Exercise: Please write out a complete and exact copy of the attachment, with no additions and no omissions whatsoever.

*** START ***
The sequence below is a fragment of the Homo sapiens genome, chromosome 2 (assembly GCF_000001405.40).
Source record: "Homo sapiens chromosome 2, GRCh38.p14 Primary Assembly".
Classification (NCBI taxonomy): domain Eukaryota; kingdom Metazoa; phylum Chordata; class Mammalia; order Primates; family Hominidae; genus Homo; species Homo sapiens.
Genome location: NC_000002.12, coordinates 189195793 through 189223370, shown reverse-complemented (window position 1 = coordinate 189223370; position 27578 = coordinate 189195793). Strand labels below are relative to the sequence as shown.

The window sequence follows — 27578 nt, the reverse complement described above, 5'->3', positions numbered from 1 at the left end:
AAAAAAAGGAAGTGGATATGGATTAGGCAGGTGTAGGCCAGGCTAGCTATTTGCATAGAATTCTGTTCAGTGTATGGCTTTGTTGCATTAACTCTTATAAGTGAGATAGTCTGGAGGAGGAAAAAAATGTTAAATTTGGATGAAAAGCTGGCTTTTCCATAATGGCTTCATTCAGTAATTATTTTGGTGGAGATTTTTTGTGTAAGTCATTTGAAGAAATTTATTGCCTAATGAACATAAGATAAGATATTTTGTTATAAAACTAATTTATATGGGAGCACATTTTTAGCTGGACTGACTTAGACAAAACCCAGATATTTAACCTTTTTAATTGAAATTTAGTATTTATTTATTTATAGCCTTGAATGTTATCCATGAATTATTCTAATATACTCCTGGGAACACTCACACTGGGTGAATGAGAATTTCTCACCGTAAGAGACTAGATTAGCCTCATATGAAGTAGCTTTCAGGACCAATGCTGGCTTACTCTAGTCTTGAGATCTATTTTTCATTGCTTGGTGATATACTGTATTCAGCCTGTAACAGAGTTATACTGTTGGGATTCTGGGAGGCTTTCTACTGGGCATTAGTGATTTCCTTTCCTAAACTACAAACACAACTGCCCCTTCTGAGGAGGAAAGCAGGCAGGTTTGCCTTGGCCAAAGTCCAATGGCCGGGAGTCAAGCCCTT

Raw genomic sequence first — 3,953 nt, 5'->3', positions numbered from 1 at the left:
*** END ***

The sequence below is a fragment of the Homo sapiens genome, chromosome 2 (assembly GCF_000001405.40).
Source record: "Homo sapiens chromosome 2, GRCh38.p14 Primary Assembly".
Classification (NCBI taxonomy): domain Eukaryota; kingdom Metazoa; phylum Chordata; class Mammalia; order Primates; family Hominidae; genus Homo; species Homo sapiens.
Genome location: NC_000002.12, coordinates 189195793 through 189223370, shown reverse-complemented (window position 1 = coordinate 189223370; position 27578 = coordinate 189195793). Strand labels below are relative to the sequence as shown.

The window sequence follows — 27578 nt, the reverse complement described above, 5'->3', positions numbered from 1 at the left end:
AAAAAAAGGAAGTGGATATGGATTAGGCAGGTGTAGGCCAGGCTAGCTATTTGCATAGAATTCTGTTCAGTGTATGGCTTTGTTGCATTAACTCTTATAAGTGAGATAGTCTGGAGGAGGAAAAAAATGTTAAATTTGGATGAAAAGCTGGCTTTTCCATAATGGCTTCATTCAGTAATTATTTTGGTGGAGATTTTTTGTGTAAGTCATTTGAAGAAATTTATTGCCTAATGAACATAAGATAAGATATTTTGTTATAAAACTAATTTATATGGGAGCACATTTTTAGCTGGACTGACTTAGACAAAACCCAGATATTTAACCTTTTTAATTGAAATTTAGTATTTATTTATTTATAGCCTTGAATGTTATCCATGAATTATTCTAATATACTCCTGGGAACACTCACACTGGGTGAATGAGAATTTCTCACCGTAAGAGACTAGATTAGCCTCATATGAAGTAGCTTTCAGGACCAATGCTGGCTTACTCTAGTCTTGAGATCTATTTTTCATTGCTTGGTGATATACTGTATTCAGCCTGTAACAGAGTTATACTGTTGGGATTCTGGGAGGCTTTCTACTGGGCATTAGTGATTTCCTTTCCTAAACTACAAACACAACTGCCCCTTCTGAGGAGGAAAGCAGGCAGGTTTGCCTTGGCCAAAGTCCAATGGCCGGGAGTCAAGCCCTT

Raw genomic sequence first — 3,953 nt, 5'->3', positions numbered from 1 at the left: